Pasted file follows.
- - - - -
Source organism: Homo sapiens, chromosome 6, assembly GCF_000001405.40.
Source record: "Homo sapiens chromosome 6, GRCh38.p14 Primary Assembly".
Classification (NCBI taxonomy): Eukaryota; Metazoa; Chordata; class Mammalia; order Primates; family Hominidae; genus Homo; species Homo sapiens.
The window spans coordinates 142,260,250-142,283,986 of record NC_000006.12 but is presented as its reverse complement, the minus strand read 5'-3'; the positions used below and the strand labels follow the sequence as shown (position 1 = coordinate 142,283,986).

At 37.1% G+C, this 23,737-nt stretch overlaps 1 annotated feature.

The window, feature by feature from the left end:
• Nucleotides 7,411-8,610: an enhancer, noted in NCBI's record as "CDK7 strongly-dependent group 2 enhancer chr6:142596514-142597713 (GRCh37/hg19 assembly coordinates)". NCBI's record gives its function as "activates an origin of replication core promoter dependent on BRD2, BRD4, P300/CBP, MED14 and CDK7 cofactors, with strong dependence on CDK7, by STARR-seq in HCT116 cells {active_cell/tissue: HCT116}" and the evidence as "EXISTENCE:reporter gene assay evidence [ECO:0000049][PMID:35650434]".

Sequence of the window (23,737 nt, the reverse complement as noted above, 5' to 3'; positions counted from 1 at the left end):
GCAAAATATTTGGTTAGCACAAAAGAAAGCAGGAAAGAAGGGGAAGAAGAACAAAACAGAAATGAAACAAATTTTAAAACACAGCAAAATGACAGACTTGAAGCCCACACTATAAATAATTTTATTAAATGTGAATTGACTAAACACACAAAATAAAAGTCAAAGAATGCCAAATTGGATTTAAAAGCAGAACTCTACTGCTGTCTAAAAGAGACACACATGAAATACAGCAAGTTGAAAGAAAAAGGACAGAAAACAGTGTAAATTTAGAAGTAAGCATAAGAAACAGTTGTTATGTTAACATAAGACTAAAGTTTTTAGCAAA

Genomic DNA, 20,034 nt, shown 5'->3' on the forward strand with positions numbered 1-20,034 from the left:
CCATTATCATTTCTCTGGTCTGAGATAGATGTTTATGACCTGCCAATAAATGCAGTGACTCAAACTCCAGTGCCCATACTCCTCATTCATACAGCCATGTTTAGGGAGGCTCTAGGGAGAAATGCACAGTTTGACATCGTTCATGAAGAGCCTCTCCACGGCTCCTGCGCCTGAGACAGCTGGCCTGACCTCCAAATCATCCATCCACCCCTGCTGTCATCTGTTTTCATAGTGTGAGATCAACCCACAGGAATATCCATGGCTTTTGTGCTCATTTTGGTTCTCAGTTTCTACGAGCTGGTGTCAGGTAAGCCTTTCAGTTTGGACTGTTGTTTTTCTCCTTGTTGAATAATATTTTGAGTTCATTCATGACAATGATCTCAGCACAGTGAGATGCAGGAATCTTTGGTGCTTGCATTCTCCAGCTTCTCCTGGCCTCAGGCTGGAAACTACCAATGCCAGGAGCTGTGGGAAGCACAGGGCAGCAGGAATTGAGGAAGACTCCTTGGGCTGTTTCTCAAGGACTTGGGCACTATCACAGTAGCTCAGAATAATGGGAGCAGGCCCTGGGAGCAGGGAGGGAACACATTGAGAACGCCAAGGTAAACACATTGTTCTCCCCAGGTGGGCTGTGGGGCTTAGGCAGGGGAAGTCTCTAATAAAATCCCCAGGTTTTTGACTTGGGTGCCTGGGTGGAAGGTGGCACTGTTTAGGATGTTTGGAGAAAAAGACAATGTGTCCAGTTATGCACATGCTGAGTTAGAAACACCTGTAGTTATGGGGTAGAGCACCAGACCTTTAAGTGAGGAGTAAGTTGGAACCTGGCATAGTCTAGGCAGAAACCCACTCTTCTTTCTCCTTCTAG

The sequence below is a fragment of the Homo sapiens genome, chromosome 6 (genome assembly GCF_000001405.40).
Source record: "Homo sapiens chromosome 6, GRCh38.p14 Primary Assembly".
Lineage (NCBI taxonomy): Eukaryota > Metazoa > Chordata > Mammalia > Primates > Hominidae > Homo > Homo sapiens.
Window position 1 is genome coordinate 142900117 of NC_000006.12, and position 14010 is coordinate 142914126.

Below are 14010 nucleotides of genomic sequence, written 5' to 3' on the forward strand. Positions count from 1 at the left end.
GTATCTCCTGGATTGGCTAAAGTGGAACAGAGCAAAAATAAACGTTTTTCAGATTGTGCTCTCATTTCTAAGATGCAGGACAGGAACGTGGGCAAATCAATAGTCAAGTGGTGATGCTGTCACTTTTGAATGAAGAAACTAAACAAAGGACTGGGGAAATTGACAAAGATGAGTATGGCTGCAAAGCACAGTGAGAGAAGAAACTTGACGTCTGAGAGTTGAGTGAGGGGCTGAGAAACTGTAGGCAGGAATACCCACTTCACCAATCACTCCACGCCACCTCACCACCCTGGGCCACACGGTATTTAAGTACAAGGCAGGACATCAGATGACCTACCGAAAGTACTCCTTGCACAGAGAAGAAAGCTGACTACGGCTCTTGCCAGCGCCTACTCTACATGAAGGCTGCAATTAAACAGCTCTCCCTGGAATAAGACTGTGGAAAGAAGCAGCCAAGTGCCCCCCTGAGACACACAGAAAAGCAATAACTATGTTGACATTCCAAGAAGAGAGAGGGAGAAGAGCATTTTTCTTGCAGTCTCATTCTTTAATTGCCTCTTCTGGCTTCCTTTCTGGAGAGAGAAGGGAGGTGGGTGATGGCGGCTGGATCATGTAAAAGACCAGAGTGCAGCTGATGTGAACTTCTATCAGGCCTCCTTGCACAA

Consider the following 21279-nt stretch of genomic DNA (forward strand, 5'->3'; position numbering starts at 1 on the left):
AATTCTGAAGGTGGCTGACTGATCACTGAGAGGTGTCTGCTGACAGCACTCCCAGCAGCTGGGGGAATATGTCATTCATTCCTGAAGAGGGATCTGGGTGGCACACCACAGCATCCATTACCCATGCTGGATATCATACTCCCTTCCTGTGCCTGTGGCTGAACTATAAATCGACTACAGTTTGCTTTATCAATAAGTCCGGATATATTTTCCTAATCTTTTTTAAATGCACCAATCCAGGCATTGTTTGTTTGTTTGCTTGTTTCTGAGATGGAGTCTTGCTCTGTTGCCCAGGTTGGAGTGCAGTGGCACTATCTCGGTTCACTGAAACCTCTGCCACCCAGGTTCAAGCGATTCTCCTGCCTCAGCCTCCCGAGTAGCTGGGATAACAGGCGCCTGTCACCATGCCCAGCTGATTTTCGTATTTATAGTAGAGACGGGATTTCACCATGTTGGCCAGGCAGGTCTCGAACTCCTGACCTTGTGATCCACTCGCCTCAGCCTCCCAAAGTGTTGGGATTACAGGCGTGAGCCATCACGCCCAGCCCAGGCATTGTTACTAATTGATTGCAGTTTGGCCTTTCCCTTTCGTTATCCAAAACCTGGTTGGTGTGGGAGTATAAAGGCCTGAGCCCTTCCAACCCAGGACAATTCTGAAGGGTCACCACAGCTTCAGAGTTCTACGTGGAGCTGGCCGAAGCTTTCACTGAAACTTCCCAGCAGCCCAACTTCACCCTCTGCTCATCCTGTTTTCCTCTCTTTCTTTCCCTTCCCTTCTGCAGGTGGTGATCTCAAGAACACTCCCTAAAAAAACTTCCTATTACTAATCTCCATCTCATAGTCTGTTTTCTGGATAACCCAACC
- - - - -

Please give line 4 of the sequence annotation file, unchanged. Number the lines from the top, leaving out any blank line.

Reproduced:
The window spans coordinates 142,260,250-142,283,986 of record NC_000006.12 but is presented as its reverse complement, the minus strand read 5'-3'; the positions used below and the strand labels follow the sequence as shown (position 1 = coordinate 142,283,986).